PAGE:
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Distribution and zoogeography of Cheilostomate Bryozoa along the Pacific coast of Panama: Comparison between the Gulf of Panama and Gulf of Chiriquí
Schäfer, P.; Cubilla, A.H.; Bader, B. (2013). Distribution and zoogeography of Cheilostomate Bryozoa along the Pacific coast of Panama: Comparison between the Gulf of Panama and Gulf of Chiriquí, in: Ernst, A. et al. (Ed.) Bryozoan Studies 2010. Lecture Notes in Earth System Sciences, 143: pp. 303-319. hdl.handle.net/10.1007/978-3-642-16411-8_20
In: Ernst, A. et al. (Ed.) (2013). Bryozoan Studies 2010. Lecture Notes in Earth System Sciences, 143. Springer: Berlin. ISBN 978-3-642-16410-1. viii, 463 pp., more
In: Lecture Notes in Earth System Sciences. Springer: Heidelberg; Berlin. ISSN 2193-8571, more

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  • Schäfer, P.
  • Cubilla, A.H.
  • Bader, B.

Abstract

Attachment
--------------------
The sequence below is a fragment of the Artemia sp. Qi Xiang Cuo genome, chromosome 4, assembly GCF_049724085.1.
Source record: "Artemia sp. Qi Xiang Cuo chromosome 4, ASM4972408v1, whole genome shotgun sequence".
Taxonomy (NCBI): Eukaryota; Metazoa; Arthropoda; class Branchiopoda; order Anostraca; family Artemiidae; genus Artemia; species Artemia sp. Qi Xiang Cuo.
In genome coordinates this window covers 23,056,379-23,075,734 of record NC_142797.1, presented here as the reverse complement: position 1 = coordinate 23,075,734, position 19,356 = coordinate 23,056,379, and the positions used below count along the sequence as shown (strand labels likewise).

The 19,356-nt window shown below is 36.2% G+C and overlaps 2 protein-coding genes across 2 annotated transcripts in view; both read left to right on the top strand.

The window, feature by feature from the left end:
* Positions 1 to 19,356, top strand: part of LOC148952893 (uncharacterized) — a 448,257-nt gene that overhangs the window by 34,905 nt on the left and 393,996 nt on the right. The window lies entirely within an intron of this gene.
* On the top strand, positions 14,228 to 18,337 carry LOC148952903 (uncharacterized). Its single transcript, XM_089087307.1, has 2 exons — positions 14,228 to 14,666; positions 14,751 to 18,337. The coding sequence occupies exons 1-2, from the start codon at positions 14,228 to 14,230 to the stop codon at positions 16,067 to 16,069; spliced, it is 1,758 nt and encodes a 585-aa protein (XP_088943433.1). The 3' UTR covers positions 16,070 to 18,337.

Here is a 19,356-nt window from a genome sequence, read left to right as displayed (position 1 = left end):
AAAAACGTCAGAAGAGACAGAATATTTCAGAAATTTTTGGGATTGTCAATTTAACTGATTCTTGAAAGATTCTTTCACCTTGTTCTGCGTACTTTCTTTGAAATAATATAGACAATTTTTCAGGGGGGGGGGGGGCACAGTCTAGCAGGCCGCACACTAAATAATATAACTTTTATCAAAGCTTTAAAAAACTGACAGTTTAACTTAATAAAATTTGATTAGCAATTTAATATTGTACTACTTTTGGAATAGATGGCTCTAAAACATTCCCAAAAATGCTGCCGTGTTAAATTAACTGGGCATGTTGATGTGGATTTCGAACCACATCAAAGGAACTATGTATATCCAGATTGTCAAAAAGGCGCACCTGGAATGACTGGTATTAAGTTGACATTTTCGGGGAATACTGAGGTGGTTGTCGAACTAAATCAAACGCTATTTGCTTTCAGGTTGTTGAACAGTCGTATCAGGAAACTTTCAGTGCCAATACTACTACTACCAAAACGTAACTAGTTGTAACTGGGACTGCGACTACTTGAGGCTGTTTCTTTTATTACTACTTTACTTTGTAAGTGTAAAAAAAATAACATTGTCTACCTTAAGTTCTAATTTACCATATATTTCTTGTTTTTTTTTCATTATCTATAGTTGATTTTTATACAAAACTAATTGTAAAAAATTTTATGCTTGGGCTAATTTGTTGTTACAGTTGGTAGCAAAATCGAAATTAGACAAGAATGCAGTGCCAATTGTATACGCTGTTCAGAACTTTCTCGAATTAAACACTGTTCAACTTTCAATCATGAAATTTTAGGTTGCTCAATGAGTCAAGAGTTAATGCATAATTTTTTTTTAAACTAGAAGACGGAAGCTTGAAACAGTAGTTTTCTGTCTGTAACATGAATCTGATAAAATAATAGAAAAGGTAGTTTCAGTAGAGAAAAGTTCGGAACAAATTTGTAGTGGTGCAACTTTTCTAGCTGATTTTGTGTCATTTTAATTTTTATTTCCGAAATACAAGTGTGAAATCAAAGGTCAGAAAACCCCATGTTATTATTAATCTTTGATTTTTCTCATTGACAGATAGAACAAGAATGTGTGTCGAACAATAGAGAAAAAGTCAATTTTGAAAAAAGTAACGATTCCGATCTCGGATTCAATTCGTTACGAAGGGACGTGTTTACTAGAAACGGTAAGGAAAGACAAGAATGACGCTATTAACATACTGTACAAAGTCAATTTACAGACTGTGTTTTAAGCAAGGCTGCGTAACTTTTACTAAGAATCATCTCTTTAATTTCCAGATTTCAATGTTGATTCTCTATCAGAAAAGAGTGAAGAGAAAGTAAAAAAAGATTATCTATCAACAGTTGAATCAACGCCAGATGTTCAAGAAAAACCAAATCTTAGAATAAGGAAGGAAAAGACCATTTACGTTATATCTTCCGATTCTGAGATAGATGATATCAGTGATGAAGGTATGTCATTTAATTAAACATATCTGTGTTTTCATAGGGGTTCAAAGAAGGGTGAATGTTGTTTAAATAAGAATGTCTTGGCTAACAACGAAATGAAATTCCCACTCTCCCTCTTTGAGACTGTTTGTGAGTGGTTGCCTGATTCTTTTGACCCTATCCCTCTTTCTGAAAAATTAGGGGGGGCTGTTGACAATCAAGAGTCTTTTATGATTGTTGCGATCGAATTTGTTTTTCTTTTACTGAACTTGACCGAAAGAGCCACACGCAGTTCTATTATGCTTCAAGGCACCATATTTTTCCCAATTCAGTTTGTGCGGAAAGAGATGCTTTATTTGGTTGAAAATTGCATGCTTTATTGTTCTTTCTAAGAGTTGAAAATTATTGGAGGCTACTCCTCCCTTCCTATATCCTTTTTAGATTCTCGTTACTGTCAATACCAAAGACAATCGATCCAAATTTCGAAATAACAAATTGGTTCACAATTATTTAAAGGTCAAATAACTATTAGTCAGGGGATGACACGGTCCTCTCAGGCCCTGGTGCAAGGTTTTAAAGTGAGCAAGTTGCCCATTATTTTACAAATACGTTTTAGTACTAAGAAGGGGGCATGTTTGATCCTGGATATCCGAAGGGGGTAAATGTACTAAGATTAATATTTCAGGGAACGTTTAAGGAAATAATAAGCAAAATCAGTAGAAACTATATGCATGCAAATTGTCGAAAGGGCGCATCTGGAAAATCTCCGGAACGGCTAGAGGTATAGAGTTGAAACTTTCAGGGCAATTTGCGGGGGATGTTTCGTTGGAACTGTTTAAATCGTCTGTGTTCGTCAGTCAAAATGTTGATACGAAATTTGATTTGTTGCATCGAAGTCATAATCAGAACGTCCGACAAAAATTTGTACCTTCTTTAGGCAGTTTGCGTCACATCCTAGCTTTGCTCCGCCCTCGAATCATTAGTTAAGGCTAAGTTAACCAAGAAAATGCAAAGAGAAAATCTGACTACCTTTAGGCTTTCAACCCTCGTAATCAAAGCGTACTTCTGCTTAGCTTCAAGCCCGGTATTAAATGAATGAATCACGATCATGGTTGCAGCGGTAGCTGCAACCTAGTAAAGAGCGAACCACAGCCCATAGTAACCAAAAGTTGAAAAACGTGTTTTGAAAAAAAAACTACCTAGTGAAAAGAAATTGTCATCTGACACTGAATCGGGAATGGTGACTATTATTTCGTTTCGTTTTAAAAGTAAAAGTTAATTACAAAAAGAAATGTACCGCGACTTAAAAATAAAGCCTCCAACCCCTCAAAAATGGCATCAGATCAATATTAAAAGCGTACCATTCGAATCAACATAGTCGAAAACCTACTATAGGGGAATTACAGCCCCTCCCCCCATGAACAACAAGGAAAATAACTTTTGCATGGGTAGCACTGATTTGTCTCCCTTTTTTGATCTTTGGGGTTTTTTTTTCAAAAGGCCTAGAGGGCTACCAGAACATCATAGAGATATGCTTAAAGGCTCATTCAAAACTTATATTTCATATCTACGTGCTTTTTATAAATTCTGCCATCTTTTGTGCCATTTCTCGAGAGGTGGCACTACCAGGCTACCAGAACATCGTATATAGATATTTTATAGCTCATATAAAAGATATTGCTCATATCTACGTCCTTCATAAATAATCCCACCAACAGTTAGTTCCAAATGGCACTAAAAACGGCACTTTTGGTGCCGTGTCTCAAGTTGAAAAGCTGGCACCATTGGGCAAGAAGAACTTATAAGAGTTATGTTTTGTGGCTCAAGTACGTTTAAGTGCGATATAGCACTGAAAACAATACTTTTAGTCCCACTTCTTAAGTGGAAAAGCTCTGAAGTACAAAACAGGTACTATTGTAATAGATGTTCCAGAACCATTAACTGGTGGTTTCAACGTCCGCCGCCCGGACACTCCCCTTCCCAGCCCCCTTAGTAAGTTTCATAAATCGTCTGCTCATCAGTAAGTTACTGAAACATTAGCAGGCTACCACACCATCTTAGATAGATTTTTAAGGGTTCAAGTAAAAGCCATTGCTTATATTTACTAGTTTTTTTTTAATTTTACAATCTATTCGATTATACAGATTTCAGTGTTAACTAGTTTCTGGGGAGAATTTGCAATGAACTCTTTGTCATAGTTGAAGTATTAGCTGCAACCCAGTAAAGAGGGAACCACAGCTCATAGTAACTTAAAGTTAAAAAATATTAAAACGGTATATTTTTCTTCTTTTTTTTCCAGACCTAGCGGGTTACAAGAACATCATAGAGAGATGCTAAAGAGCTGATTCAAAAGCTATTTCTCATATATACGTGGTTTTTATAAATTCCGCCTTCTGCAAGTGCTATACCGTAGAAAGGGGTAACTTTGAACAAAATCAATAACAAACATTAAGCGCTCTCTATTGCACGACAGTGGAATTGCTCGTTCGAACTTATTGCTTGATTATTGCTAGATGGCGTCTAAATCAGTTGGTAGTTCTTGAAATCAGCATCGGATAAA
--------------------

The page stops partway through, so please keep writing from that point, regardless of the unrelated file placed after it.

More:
Along the Pacific coast of Panama, bryozoans are often a dominant component in epibenthic communities occupying more space than other taxa. Bryozoans dominate on carbonate substrates such as shells, coral rubble and stones around the islands scattered in the Gulf of Panama and Gulf of Chiriquí, shelves situated in very contrasting environmental settings. A quantitative survey of the encrusting cheilostome fauna occurring in both gulfs was undertaken to study distribution and diversity patterns. Species occurrences were analysed under the context of broader zoogeographic distribution patterns. Both the highest and lowest species richnesses (alpha) were found in the Gulf of Chiriquí whereas the Gulf of Panama showed a moderate richness. The bryozoan fauna in the Gulf of Chiriquí is more abundant and more diverse than in the Gulf of Panama probably due to a higher degree of habitat fragmentation, lower food level and a more stable environment. Q-mode cluster analyses of the 16 most abundant species revealed groupings between the two gulfs (presence/absence) and between shallow and deep sites (absolute abundances). R-Mode cluster analyses of species distribution revealed a Panama and Chiriquí cluster, in which the Chiriquí cluster showed a dominance of species with West Atlantic, Caribbean and Indo-Pacific distribution, whereas the Panama cluster had species known from Atlantic and East Pacific waters.

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